As the third anniversary of that day approaches, Alabama will hold services, memorials, and family gatherings to remember lost loved ones. Monuments and parks have been established to honor those who died. People banded together then and still do today when a natural disaster strikes the area. I pray we never go through one again as we did on April 27, 2011.

Tiffany Colter

tiffanyToday we welcome Tiffany Colter, The Writing Career Coach, to 3 Questions Wednesday.

(1) What is your favorite book? [Bible excluded]

Tiffany: The Taking by Dean Koontz

(2) If you could walk into any book, what literary character would you want to be?

Tiffany:  Oh my goodness is that a tough question! I would say Ebinezer Scrooge at the END of the book when he wakes from the dream and realizes the mistakes he made and can use his substance to bless others. I realize he would have many regrets, but after seeing what his life could be, and being given a second chance, at the end of the book he has a chance to help those in need, make amends for those wronged, and renew his purpose. Isn’t that what all of us long for?

(3) If you could travel anywhere in the world, where would you go?

Tiffany: Quimper, France to visit my French host family. I haven’t seen them in almost 16 years and I miss them terribly.

Thank you, Tiffany, for joining us on 3 Questions Wednesday! Everyone can select one of the free downloads available on Tiffany’s website. Here is the direct link to that page. http://writingcareercoach.com/writers/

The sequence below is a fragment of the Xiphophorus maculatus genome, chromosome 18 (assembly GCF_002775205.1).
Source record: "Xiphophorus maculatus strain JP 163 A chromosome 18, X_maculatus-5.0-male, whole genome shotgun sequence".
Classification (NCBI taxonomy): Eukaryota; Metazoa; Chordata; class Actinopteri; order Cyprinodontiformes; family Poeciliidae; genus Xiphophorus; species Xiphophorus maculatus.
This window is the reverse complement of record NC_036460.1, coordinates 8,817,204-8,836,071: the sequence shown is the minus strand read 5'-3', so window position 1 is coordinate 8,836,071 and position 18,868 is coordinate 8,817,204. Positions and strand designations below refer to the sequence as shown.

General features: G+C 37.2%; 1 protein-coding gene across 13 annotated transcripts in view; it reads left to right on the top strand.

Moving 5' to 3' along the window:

Tiffany Colter is an award winning writer whose credits include Charisma Magazine, Toledo Business Journal, regular columns for ACFW Journal and the Suspense Magazine where she writes the “Ask your Writing Career Coach” column.

For Tiffany, writing is about a relationship. It is more than stories. More than communication. It is even more than a way to make a living. Writing is about connecting with people and understanding them where they are. As a business owner, making this connection is imperative to the success of your company. Words evoke feelings. They engage your senses. They change you.

She earned her BA in Political Science from the University of Toledo’s Honor’s College in 1998. She earned a Summa cum Laude distinction and was inducted in numerous honor societies, including Phi Kappa Phi and Golden Key. She is the owner of The Writing Career Coach and Writing Career Coach.

What is Writing Career Coach?

Writing Career Coach was created to be a place where writers could learn about businesses and businesses could learn about writing. It has grown to encompass individuals who work at all stages of the writing and marketing process.

In August 2010, we officially launched Writing Career Coach Press, to help our clients have a high-quality, affordable option for their book length publishing needs. We specialize in collaborative writing and creating workbooks to go along side clients’ projects and workshops.

THE ROARS AND RUMBLINGS

It was a massive explosion that was felt for miles around, flattening thousands of acres of trees like toothpicks, forever changing the looks of the beautiful peak that many of us called the “ice cream mountain.”

Mount St. Helens, May 18, 1980

Mount St. Helens, May 18, 1980